A SSH private key as generated by ssh-keygen contains a public key part. How do I retrieve this public key from the private key? I've lost my public key and need to put the contents of this public key in the servers authorized_keys file and do not want to create a new key pair.

Alternatively phrased: how do I create the id_rsa.pub file from a id_rsa file?

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    pbcopy > ~/.ssh/id_rsa.pub oops.
    – Nick T
    Commented Aug 3, 2017 at 19:27
  • 1
    @NickT - pbcopy is a MacOSX command. Plus, it's useless if you've rebooted, logged out, or copied anything else to the clipboard.
    – jsnfwlr
    Commented Apr 9, 2018 at 1:15
  • @NickT command not found: pbcopy oops. Commented Jan 2, 2023 at 23:04

2 Answers 2


I've found the answer on Server Fault: Create a public SSH key from the private key?

The option -y outputs the public key:

ssh-keygen -y -f ~/.ssh/id_rsa > ~/.ssh/id_rsa.pub

As a side note, the comment of the public key is lost. I've had a site which required the comment (Launchpad?), so you need to edit ~/.ssh/id_rsa.pub and append a comment to the first line with a space between the comment and key data. An example public key is shown truncated below.

ssh-rsa AAAA..../VqDjtS5 ubuntu@ubuntu

For keys that were added to the SSH Agent (a program that runs in the background and avoids the need for re-entering the keyfile passphrase over and over again), you can use the ssh-add -L command to list the public keys for keys that were added to the agent (via ssh-add -l). This is useful when the SSH key is stored on a smart card (and access to the private key file is not possible).

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    Please note that your private key file ~/.ssh/id_rsa must be restricted to your username. use $ sudo chmod 600 ~/.ssh/id_rsa and enter your root credentials to restrict it, then you can output the public key file. Otherwise you will get unrestricted private key file warning. Commented Sep 6, 2015 at 4:30
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    @MarkMikofski No need for sudo, you are supposed to own the private key already. Otherwise you cannot read it in the first place.
    – Lekensteyn
    Commented Sep 6, 2015 at 10:28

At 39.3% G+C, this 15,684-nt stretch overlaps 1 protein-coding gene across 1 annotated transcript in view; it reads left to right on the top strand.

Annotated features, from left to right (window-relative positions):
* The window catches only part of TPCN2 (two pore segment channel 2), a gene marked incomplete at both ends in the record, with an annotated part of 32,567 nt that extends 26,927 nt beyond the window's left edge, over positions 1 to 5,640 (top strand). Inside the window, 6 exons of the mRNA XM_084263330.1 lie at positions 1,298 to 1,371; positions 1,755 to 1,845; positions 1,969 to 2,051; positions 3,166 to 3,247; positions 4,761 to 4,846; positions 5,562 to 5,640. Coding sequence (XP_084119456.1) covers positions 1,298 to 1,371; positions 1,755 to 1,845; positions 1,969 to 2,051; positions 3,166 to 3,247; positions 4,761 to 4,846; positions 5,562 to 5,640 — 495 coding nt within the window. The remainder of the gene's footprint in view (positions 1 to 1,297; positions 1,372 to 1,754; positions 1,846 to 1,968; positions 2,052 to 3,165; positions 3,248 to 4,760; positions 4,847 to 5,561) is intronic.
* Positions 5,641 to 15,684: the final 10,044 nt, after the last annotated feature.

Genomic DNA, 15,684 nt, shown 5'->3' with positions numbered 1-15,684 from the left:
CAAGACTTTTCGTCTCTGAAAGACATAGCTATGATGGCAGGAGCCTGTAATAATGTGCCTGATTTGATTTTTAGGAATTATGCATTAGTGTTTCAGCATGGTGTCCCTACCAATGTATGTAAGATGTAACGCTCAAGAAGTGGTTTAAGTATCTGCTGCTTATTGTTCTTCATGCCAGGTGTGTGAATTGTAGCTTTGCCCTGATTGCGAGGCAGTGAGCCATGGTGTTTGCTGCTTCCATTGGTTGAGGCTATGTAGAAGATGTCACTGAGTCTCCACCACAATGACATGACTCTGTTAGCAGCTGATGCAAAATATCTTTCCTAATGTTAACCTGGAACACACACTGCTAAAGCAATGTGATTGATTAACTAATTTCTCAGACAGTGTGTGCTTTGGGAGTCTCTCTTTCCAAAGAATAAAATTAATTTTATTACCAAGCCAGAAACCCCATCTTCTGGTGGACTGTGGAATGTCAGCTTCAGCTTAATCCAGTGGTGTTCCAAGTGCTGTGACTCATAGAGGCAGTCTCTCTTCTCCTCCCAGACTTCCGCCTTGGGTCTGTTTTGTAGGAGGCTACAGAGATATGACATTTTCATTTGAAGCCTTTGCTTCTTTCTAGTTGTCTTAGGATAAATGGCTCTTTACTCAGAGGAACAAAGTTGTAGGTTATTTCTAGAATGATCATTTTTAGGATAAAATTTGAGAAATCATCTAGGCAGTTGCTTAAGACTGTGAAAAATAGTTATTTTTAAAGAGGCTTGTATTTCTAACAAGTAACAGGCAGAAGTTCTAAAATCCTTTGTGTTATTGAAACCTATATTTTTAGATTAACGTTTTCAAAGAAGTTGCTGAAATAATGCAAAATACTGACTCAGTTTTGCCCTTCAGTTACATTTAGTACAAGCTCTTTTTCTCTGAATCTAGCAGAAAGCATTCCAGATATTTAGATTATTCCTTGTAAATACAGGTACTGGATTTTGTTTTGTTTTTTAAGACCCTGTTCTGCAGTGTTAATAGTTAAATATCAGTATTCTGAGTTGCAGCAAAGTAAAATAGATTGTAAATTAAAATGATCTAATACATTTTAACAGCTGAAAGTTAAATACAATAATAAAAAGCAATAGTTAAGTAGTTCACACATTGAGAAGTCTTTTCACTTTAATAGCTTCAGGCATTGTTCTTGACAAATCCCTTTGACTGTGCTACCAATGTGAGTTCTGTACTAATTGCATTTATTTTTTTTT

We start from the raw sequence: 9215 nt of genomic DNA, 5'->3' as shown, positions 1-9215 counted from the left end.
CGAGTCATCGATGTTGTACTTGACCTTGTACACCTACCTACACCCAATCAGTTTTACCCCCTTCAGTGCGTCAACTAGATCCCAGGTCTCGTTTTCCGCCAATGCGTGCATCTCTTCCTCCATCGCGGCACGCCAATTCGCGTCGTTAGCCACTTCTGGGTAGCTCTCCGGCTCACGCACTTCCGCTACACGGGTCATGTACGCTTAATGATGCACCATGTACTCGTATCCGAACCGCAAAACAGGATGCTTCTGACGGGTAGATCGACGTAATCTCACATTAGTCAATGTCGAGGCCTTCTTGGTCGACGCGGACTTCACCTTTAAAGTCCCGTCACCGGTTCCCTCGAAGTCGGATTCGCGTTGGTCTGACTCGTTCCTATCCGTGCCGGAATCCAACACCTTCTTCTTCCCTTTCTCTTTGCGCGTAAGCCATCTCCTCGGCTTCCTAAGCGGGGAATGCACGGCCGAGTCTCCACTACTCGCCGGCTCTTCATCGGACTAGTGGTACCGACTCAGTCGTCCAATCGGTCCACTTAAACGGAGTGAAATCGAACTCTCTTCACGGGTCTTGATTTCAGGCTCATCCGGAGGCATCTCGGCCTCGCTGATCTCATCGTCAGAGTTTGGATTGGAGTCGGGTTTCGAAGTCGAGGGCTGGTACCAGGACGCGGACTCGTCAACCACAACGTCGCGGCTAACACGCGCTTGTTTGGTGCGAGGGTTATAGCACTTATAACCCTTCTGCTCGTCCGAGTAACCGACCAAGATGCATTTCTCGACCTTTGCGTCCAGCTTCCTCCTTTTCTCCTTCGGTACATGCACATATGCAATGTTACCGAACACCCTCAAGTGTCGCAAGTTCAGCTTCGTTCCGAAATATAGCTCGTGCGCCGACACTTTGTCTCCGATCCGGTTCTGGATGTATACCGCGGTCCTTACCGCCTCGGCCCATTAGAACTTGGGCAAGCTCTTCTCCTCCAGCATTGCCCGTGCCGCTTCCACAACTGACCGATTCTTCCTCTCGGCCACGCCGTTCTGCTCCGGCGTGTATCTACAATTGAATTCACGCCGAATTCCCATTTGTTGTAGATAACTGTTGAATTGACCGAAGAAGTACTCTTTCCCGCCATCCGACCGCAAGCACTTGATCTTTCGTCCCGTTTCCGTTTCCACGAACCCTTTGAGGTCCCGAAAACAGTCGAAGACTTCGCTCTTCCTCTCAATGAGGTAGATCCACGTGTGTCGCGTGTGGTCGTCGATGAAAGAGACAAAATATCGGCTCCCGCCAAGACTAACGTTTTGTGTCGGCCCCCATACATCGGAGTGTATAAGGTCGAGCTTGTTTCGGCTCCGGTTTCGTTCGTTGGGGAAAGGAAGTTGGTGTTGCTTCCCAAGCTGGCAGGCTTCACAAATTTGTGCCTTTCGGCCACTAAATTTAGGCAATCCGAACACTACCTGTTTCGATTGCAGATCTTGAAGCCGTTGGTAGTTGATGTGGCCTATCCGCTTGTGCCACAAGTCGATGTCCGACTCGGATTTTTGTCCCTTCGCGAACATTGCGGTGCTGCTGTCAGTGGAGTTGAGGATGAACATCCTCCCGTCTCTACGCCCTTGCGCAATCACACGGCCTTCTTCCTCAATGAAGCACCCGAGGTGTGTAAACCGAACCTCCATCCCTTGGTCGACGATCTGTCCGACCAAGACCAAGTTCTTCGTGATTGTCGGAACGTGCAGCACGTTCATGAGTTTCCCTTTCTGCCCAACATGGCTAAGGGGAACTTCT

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    @Lekensteyn thanks, of course you're right!. Also 400 is recommended since no need to write to type private key file. Corrected command should be $ chmod 400 ~/.ssh/id_rsa Commented Sep 6, 2015 at 14:38
  • Private key comment is lost. See stackoverflow.com/questions/38290929/…
    – weberjn
    Commented Feb 2, 2018 at 10:07
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    @weberjn The private key (id_rsa file) does not have a comment, but indeed the comment within the public key file (id_rsa.pub) is lost.
    – Lekensteyn
    Commented Feb 2, 2018 at 10:43

This is a solution is specifically for users using Windows to SSH into their remote machines, including cloud images on Amazon AWS and GCE.


I recently used this solution to remote log in to new deployed VM images on GCE.

Tools used:

  1. puttygen
  2. WinSCP

Steps to perform:

  1. Generate a public/private key pair using puttygen.
  2. Upload a public key to your server in the cloud or remote location.

Description (how to do it):

  1. Generate a key/pair or use an existing private key:

    If you have a private key:

    Open puttygen, press load button and select your private key (*.pem) file.

    If you do not have a private key:

    • Open puttygen,
    • Select the desired key type SSH2 DSA (you may use RSA or DSA) within the Parameters section... and it is important that you leave the passphrase field blank,
    • Press generate and follow instructions to generate (public/private) key pair.

    Sample Key Generation pic

  2. Create a new 'authorized_keys' file (with Notepad):

    Copy your public key data from the "Public key for pasting into OpenSSH authorized_keys file" section of the PuTTY Key Generator, and paste the key data to the "authorized_keys" file.

    Make sure there is only one line of text in this file.

  3. Upload the key to a Linux server:

    • Open WinSCP,
    • Select the SFTP file protocol and log in with your SSH credentials.
    • On success, you see the home directory structure at your remote machine.

    Upload authorized_keys file to the home directory at the remote machine.

  4. Set proper permissions:

    Make a .ssh directory (if it does not exist)

    Copy the authorized_keys file to the .ssh directory (this will replace any existing authorized_keys file; take note of this).

    If the file exists, simply add the contents of this file to the existing file.

    Run commands to set permissions:

     sudo chmod 700 .ssh && chmod 600 .ssh/authorized_keys

Now you will be able to ssh into a remote machine without entering credentials every time.

Further reading:

  1. Generating and uploading SSH keys under Windows

  2. Authentication without password using OpenSSH Key, certificates .pem and .pub


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